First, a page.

Blazing Refrigerators

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China's top appliance maker aims to show that its old-school model can succeed in a new, new world

In the era of baby-faced dotcom billionaires, mainland Chinese fridge manufacturer Wang Gouduan is proving you don't have to be a Netrepreneur to take on the world. His is a more old-fashioned success story. Wang had never seen a fridge until he visited the Guangzhou trade fair in 1983. He had only seven years of formal education and at the time was managing a decrepit, state-owned rice-cooker factory in the Guangdong province backwater of Rongqi (pop. 60,000). Since then the chubby-jowled 50-year-old ex-cadre has transformed his township enterprise into China's largest and most successful refrigerator maker. Last year his Guangdong Kelon Electrical Holdings Co. sold $677 million of refrigerators, air-conditioners and other white goods, gobbling up nearly a quarter of the domestic market. In the U.S., Wal-Mart offers Kelon's minibar-style fridges, and the Chinese company is pushing into Europe and Southeast Asia.

Now, with China poised to enter the World Trade Organization, Wang has a make-or-break opportunity. Some analysts believe entrepreneurial Chinese companies such as Kelon could suddenly come under pressure from the foreign and local competition that will emerge as China's economy is forced to liberalize. But Kelon insists China's wto entry will not harm- and may even enhance-its position. Executives argue it is already competing on level terms against U.S. companies like Whirlpool, which manufactures in China, and will also benefit from falling tariffs in its export markets. We just have to become even smarter, says Wang. Like many other non-Internet Chinese companies, Kelon will soon find out if its older model still works in a new economy.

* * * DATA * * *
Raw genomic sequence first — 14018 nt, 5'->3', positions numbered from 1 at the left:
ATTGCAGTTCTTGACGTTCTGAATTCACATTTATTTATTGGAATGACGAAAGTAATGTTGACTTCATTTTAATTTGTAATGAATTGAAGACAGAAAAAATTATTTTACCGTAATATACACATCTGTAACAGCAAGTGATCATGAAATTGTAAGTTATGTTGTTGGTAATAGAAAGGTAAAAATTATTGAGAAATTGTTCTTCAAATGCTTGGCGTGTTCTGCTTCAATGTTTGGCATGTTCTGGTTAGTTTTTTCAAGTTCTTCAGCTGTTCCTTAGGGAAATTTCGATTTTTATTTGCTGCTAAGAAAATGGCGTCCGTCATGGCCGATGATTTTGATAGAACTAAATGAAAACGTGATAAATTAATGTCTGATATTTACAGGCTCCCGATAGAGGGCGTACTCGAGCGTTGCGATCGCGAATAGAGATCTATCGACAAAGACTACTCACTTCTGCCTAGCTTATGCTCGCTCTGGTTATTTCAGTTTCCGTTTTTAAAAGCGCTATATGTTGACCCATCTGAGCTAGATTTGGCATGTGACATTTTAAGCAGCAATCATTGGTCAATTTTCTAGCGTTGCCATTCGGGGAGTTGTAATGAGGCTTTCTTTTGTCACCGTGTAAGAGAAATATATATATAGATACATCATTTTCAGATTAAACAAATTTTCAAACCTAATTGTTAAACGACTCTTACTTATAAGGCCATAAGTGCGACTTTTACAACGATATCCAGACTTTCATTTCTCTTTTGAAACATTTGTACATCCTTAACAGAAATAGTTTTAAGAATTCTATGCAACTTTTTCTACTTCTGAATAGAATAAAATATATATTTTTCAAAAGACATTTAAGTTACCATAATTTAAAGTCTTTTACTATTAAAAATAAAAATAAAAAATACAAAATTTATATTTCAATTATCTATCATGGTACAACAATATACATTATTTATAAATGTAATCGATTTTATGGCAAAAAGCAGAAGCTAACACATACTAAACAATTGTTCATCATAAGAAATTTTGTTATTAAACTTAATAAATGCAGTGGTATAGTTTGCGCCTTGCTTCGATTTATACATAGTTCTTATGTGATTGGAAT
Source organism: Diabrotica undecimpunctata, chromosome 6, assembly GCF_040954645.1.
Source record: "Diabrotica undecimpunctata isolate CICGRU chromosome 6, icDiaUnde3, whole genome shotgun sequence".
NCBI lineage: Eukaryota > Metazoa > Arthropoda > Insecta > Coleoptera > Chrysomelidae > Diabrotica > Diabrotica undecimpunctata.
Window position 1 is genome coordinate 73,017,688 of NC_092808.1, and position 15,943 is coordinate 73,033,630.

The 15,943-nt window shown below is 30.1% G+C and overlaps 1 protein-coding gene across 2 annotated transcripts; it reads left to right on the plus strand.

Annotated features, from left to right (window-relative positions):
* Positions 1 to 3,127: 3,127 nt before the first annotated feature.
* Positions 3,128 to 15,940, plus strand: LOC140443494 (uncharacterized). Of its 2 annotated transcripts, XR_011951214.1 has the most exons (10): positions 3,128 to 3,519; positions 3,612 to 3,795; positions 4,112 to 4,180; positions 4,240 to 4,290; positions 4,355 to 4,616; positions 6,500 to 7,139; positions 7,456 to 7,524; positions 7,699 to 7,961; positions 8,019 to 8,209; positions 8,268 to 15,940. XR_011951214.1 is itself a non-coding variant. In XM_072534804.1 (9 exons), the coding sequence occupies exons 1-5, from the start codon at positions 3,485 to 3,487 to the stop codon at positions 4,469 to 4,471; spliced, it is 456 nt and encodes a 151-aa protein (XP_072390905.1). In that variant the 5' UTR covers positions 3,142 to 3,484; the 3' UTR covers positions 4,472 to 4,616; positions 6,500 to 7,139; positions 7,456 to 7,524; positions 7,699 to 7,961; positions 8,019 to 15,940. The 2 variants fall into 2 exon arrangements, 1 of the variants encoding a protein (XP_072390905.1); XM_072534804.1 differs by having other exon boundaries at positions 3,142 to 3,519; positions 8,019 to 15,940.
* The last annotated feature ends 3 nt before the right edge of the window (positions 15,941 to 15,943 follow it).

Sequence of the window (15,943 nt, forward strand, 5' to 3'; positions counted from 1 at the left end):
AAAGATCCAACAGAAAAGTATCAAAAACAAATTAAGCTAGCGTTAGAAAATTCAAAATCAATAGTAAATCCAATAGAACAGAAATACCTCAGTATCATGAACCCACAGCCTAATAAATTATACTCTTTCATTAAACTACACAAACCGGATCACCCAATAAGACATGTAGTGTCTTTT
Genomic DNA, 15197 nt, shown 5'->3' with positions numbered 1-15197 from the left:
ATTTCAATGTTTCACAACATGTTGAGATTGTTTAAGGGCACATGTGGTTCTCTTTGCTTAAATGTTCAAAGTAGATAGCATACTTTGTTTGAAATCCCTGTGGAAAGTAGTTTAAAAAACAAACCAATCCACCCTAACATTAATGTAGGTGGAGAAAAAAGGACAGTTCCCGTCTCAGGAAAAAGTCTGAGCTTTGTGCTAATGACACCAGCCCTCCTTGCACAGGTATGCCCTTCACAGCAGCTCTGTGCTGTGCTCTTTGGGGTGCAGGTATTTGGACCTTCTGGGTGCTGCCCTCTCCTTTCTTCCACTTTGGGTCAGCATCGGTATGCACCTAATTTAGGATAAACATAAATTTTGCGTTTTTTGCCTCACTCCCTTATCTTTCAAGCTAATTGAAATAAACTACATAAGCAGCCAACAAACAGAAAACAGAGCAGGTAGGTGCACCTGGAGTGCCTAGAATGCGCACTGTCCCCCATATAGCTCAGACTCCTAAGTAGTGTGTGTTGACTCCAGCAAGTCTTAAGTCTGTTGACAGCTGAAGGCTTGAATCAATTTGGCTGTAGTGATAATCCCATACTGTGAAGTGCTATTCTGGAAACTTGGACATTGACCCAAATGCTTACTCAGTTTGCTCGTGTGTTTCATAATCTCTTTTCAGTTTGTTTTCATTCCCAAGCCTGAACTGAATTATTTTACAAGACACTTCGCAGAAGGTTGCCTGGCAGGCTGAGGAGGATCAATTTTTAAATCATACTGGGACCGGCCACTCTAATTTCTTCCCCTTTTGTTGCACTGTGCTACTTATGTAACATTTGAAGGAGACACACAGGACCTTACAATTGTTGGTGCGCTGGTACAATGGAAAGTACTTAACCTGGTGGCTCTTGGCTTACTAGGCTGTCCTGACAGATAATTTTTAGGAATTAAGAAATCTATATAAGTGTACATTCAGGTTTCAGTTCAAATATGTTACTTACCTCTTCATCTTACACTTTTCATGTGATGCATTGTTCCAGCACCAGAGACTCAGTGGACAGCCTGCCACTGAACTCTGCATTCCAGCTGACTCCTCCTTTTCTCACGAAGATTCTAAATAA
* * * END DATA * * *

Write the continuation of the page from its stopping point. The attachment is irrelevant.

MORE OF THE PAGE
Until now the company has been as hot as a fridge maker can be. Kelon has repeatedly won awards as the best-run and most investor-friendly company in China, ahead of such luminaries as China Telecom and computer giant Legend. Says analyst Charles Wyman of investment bank Credit Suisse First Boston: Kelon is the best managed company in China. That helps explain the company's stellar returns:since 1994, profit attributable to shareholders has risen by more than 500%.

The company grew from humble roots. In 1983, with demand for its rice cookers flat, Wang, partner Pan Ning and a few other cadres cast around for a new product to manufacture. When they saw their first fridge, says Wang, we immediately recognized the opportunity. Both believed that Deng Xiaoping's policies would make Chinese richer. They had little else-neither funds nor an understanding of the technology. For seed capital, Wang and his colleagues scrounged a meager $11,500 loan from the Rongqi township government. The Kelon team took a Japanese-made fridge to pieces to see how it worked, then reverse-engineered it. To gain permission to manufacture their new model-a right then held by a few dozen state-owned factories-Wang and Pan lugged their prototype 2,000 km to Beijing to show the Minister for Light Industry. Winning over consumers was easier, given the poor quality of fridges then on the market. A big hit was an early two-door design-China's first. Kelon's Rongsheng (pleasant music) model soon became one of China's top brands, renowned for reliability and after-sales service. By 1991, Kelon had become the country's No. 1 fridge maker. Five years later, the company was the first of China's 185,000 town-and-village enterprises to go public, raising $100 million through a Hong Kong listing. When the company held a second listing in Shenzhen last year, it was oversubscribed 88 times.

But the years of ever faster growth may be at an end. The market for refrigerators in China's cities is nearly saturated. Kelon alone produced 2.2 million last year, making it one of the world's top manufacturers. A sluggish economy and increased competition brought about by economic reforms are squeezing profit margins. Despite record sales last year, the company reported a 1.3% fall in operating profit. It has responded by targeting China's secondary cities and rural areas, where refrigerators are so rare that many owners proudly display them in the living room, not the kitchen. The company has also branched out into air-conditioners, which it hopes will become China's next consumer-appliance fad. Says Rachel Tsang of Vickers Ballas Securities in Hong Kong: What Kelon has done is revolutionary. The future may depend on whether it can start another revolution. And there's no reason to suppose it won't, if Wang Gouduan and Kelon keep on humming.